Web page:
Peer-populated resources for art history teachers
Resources We Love….
Neil MacGregor’s A History of the World in 100 Objects (2011), available for free online in the original Radio 4 audio format, or for purchase in hard copy. This is one of the best resources from which to source short at-home readings for students.
Invaluable as a teacher and/or student reading resource for early art history, The Penguin Historical Atlas of Ancient Civilizations, edited by John Haywood (2005)
Acclaimed Cambridge University lecturer Dr. Nigel Spivey takes viewers on a quest to comprehend mankind’s unique capacity to understand and explain the world through artistic symbols. Far more than a survey of art history, HOW ART MADE THE WORLD explores the essential functions art served in early civilizations and, in some cases, still serves in modern society.
This 2013 web series, “82nd and Fifth,” is produced by the same digital media staff who created the Timeline of Art History and Connections at the Metropolitan Museum of Art in New York. The episodes are short (2-3 mins each) and focus on one work of art discussed passionately and intelligently by one curator. They work for viewing both inside and outside the classroom, and model compelling art historical narratives.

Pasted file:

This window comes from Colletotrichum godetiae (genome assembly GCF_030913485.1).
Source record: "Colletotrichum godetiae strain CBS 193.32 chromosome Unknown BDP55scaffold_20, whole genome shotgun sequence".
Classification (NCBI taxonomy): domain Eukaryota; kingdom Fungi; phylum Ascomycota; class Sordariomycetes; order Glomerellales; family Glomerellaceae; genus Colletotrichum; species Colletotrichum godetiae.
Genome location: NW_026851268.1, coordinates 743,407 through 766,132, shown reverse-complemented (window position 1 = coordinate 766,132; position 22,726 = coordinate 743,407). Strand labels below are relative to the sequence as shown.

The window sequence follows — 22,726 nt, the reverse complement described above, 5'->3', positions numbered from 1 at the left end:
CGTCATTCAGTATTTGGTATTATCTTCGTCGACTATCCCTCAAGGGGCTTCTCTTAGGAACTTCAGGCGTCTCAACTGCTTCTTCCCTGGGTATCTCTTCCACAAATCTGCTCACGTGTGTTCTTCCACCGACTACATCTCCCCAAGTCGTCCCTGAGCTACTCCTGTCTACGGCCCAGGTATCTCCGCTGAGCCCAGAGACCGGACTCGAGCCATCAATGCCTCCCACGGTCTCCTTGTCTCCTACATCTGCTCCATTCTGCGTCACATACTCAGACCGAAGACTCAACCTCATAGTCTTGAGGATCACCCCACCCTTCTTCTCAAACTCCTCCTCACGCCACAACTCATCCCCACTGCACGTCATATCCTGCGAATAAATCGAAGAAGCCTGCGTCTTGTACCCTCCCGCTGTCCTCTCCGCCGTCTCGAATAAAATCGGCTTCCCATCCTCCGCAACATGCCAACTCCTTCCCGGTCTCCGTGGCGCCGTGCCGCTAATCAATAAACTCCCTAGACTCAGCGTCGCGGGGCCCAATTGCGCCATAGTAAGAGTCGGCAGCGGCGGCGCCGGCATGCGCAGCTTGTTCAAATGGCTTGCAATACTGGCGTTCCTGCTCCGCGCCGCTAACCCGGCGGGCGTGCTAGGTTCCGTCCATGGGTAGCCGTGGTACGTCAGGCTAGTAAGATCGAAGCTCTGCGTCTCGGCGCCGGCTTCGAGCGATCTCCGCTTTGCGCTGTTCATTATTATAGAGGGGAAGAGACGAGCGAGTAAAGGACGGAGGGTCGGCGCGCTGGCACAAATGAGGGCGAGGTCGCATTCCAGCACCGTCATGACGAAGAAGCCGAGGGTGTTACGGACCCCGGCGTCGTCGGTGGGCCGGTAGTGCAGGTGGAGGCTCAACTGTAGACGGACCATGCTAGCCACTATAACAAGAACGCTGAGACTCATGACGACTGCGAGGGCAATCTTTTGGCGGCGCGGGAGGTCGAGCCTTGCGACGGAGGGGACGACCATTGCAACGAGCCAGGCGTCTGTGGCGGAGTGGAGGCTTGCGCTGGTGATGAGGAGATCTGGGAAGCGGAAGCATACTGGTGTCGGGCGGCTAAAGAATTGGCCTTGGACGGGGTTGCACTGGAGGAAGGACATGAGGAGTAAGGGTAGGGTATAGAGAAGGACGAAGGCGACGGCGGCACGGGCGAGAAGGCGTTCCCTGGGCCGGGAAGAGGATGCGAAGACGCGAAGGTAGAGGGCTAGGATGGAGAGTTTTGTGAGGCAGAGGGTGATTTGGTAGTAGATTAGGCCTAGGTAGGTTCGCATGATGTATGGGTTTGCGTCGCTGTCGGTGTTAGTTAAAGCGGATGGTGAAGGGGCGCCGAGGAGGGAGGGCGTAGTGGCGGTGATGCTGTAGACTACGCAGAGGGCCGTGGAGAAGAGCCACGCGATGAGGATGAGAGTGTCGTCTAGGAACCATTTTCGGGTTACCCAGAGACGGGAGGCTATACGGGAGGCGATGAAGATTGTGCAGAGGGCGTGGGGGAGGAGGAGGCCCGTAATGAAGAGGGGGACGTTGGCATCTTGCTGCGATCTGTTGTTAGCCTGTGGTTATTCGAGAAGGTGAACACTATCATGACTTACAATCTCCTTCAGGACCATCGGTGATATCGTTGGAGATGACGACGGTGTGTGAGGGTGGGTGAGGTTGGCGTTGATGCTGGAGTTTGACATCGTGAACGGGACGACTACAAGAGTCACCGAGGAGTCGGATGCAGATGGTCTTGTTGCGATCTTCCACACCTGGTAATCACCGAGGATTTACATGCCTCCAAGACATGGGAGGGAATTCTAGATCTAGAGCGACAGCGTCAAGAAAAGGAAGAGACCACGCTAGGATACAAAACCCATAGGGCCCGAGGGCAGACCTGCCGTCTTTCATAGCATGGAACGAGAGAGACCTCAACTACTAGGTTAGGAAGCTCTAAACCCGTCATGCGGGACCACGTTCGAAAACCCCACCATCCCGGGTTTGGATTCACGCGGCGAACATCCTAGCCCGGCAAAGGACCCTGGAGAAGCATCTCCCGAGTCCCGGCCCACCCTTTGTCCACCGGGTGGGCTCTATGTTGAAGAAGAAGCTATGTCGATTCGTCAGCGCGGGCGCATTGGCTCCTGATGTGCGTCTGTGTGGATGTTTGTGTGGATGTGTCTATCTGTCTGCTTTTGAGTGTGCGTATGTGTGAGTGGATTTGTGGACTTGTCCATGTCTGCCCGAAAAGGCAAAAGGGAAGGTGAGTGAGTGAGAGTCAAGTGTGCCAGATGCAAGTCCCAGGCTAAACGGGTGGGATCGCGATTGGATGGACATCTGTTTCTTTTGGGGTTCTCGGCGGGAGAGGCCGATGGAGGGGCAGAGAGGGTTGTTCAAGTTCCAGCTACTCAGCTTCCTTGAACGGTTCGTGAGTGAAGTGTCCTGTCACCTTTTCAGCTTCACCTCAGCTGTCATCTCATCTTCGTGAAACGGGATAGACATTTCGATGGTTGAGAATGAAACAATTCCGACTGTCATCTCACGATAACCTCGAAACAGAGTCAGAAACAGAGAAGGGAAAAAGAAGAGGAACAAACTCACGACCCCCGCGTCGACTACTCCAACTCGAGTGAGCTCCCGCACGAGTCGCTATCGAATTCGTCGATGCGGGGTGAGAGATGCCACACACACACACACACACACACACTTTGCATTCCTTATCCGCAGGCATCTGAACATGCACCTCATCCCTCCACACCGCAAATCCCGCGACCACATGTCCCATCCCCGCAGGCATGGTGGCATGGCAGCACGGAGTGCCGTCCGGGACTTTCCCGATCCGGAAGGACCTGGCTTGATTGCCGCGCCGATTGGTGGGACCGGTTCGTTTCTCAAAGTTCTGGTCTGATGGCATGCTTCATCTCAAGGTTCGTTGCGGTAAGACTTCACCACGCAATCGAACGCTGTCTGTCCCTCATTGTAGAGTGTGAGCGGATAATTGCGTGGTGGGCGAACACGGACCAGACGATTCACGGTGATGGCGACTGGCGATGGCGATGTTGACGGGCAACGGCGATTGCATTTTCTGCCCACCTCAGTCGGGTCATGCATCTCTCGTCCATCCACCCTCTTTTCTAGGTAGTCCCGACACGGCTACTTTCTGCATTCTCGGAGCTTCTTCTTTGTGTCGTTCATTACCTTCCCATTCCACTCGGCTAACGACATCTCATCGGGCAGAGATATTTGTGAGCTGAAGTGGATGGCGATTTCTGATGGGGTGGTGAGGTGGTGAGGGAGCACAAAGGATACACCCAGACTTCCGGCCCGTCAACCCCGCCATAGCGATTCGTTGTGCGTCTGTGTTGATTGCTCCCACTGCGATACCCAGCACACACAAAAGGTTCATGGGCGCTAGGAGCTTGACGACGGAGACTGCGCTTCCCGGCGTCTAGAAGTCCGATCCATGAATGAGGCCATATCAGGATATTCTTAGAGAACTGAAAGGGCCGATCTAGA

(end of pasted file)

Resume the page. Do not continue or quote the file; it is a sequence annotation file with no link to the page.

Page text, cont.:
Written after many years of helping ESL students tease out their written descriptions of the visual objects and sites they faced in art history classes, Jesse Day’s book is fantastic for the insightful way in which it discusses the foundational elements of art history – looking, describing, and translating that into text – and for the clear examples he offers as in-class exercises for individual students and group work.
Engineering an Empire is a fun method to introduce major cultural leaps in the global survey, and a way to incorporate discussion about architecture and structural engineering.
Camille Paglia’s Glittering Images: A Journey Through Art From Egypt to Star Wars (2012) has been reviewed very negatively by some, and her tone and choice of all-Western subject matter is certainly controversial. But that’s no reason to desert the this book entirely. It’s because her writing is so polemic that certain chapters in this book (the one on Picasso’s Demoiselles for example) can be useful to set as at-home reading that will provoke in-class discussion.